SIL765: Assignment 3 on Heap Spraying Attacks


In the first assignment, you gained experience with exploiting memory vulnerabilities in a care- fully controlled sandbox. In this project, you will experience the added difficulty of exploiting a large program-Firefox-in a less carefully controlled setting.

Your goal will be to produce an HTML file that, when opened in a vulnerable Firefox browser, executes arbitrary machine code with the privileges of the user running Firefox. Specifically, we will ask you to run code that binds a shell to port 8080 on the victim's machine.

As with the previous project, your work must be done on the VMware virtual machine provided on the course website; see below for information about this environment.

To save you the minutes and minutes of effort that would be required to find an exploitable vulnerability in Firefox, we have packaged a custom version of Firefox with the Boxes VM you'll use for this project. This special version has a new DOM method, navigator.pwnMe(), that will transfer control to the memory address given to it as an argument.

Just calling this method won't be enough. You'll be graded on the reliability of your exploit. Your exploit should work when the browser is freshly opened, and after a long browsing session. Your exploit should work with one tab open, or dozens. To make things worse, Firefox will be running with address-space layout randomization (ASLR) enabled, so objects may move in memory between otherwise identical runs.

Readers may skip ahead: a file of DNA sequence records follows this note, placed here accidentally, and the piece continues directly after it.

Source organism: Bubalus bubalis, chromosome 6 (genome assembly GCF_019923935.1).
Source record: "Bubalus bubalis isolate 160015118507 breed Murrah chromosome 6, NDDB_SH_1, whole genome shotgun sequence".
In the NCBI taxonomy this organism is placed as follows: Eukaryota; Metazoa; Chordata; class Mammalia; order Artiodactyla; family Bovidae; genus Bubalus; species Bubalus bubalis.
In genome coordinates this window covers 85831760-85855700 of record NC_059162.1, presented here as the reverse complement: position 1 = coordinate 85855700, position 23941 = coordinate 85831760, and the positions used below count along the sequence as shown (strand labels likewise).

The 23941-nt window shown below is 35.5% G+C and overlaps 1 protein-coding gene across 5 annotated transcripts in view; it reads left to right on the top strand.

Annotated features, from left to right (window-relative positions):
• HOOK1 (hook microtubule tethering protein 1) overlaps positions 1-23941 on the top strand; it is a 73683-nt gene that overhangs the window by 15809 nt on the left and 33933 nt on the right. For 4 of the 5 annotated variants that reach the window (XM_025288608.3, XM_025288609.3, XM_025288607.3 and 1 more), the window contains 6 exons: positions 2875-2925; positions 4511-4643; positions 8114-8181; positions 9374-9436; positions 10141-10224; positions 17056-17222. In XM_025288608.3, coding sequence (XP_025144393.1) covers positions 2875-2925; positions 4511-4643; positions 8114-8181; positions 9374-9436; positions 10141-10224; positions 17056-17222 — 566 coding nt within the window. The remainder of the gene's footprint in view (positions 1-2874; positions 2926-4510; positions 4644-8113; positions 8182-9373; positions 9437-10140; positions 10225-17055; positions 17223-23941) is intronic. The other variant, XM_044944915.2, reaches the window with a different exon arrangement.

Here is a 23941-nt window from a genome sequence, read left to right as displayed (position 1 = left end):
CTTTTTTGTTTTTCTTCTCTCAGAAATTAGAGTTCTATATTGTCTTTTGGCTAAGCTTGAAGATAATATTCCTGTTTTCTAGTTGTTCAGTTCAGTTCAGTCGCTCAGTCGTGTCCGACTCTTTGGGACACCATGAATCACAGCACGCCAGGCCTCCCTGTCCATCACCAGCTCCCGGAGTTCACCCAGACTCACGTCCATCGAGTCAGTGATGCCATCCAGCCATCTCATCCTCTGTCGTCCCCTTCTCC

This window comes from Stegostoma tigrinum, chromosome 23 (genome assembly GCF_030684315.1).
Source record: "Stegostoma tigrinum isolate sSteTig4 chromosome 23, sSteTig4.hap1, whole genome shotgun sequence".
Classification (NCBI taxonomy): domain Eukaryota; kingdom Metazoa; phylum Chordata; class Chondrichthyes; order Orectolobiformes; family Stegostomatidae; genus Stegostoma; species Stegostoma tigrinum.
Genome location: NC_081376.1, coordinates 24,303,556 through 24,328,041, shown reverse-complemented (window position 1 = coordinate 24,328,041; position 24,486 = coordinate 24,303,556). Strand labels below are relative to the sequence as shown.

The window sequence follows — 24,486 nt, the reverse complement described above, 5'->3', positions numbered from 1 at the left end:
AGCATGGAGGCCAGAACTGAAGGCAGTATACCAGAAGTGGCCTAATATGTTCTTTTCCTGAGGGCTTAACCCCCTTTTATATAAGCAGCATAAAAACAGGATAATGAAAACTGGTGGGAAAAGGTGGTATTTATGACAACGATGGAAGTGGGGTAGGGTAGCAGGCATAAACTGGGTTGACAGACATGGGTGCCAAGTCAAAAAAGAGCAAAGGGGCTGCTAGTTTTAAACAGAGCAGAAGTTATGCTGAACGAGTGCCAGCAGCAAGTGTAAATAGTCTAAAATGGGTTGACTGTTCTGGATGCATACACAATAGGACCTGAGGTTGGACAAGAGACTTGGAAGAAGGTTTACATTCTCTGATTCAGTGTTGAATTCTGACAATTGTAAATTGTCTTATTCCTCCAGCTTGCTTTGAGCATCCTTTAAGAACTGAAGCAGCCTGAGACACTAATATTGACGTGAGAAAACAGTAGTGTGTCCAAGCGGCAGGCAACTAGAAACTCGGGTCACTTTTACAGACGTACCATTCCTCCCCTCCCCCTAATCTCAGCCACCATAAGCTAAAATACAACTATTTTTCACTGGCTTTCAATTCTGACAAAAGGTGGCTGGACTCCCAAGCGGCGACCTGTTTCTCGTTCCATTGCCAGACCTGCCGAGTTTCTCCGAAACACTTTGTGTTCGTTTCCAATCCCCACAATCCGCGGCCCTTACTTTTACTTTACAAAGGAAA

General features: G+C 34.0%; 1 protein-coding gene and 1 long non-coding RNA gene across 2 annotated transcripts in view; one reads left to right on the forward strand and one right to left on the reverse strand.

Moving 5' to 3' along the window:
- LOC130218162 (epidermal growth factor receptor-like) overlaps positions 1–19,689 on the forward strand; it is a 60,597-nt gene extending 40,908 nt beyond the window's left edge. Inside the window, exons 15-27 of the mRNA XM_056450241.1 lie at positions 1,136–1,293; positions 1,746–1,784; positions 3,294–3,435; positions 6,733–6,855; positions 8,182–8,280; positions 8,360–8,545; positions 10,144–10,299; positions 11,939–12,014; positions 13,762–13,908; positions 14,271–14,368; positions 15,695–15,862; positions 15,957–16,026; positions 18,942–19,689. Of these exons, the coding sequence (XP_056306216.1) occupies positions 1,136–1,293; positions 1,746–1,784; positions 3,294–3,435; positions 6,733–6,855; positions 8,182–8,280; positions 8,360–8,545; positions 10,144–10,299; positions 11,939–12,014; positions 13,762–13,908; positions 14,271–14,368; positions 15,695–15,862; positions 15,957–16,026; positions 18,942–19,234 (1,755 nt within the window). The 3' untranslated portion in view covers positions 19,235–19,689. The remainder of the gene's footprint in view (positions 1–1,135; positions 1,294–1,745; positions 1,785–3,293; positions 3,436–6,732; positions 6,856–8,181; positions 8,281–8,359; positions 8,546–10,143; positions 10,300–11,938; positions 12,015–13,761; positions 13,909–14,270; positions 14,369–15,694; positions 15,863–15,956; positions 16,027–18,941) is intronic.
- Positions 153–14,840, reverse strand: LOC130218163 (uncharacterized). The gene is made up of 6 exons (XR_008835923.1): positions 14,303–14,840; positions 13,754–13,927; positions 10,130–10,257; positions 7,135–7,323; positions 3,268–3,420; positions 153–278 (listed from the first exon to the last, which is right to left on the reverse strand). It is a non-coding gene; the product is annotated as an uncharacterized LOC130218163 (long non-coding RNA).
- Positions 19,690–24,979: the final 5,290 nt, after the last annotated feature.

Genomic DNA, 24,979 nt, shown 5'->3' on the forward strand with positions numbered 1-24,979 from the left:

To make your exploit reliable under such challenging conditions, you will want to use heap spraying.

Note: In this project, you are being asked to perform exploitation of real-world programs under real-world conditions, not the more controlled laboratory conditions of the first project. You may find this project less straightforward and more open-ended than the first one.

The Vulnerable Browser

For reasons of licensing and philosophy that are mostly orthogonal to our concerns, the Debian Project's version of the Firefox browser does not use the Firefox name or branding. Instead, the browser is called "Iceweasel".

Running iceweasel on the command line from an xterm will launch a browser window. Debug symbols are available in case you find them helpful. If you run iceweasel -g on the command line, Iceweasel will run itself under GDB.

The Firefox browser keeps its configuration, history, and caches in the ~/.mozilla/directory. You can remove this directory (or rename it) when you wish to start fresh.

For your reference, here is the C++ code implementing the navigator.pwnMe() DOM method:


nsNavigator::PwnMe(PRUint32 addr)


((void (*)())(addr))();

return NS_OK;


The Environment

You (and we, for grading!) will test your exploit programs within a VMware virtual machine. The Boxes environment for this project has the X Win- dowing System installed. (You'll need X to run Firefox.) You can use SSH X forwarding to have X clients running insider the VM display on the host machine.

The Assignment